How the Latin Verb ‘Plicare’ Evolved to Mean ‘to leave’ in Romanian and ‘to arrive’ in Spanish
Language evolution is sometimes ironic and leads to surprising outcomes. It is the case of the Latin verb ‘plicare’ which took on opposite meanings in Romanian (‘a pleca’ – to leave) and Spanish (‘llegar’ – to arrive). The explanation is quite simple and it is proof that the geographical area a people inhabits has a marked influence upon its culture and language.
As linguist Andreas Blank explains in an article about language change, the concept of ‘plicare’ (to fold) was associated in Romanian culture with the activity of folding tents before leaving. As mentioned in a previous post, Romanian culture is traditionally linked to nature and activities pertaining to the natural habitat. One such activity was shepherding, which entailed frequent relocating and temporary dwellings (tents). Thus, the co-occurrence of folding tents with the activity of leaving has led to a shift in the meaning of the verb ‘plicare/pleca’.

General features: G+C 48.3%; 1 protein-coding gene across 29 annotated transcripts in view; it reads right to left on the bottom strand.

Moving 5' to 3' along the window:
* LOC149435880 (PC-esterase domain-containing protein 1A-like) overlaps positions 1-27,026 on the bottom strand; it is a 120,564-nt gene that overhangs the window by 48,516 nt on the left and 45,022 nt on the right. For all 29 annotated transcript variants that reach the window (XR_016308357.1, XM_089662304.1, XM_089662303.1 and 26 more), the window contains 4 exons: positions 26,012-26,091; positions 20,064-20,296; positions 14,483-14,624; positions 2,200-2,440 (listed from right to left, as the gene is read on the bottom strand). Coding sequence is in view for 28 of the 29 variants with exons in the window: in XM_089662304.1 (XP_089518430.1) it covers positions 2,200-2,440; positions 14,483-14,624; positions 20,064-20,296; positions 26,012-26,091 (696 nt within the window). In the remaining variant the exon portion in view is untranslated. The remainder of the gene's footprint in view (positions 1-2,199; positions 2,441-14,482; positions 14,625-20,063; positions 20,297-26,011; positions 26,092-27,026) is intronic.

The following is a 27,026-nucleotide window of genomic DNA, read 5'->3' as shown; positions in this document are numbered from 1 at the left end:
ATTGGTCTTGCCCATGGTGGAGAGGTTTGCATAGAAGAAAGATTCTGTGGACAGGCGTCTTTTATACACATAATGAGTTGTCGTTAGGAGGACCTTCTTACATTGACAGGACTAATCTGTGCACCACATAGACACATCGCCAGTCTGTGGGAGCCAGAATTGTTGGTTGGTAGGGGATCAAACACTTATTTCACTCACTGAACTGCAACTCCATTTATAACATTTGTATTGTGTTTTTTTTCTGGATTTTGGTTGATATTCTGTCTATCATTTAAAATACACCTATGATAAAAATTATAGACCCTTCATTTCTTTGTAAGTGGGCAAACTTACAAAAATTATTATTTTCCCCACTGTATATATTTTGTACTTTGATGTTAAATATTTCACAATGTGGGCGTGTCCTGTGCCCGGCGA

In Spain, a country with a very strong naval tradition, the activity of folding was associated with sailing. More precisely, whenever a ship arrived at its destination, its sails were folded by the crew. Following the same pattern as in Romanian, Spanish has adopted the verb ‘llegar’ with the meaning ‘arrival’.
Funny how language evolves, isn’t it? 🙂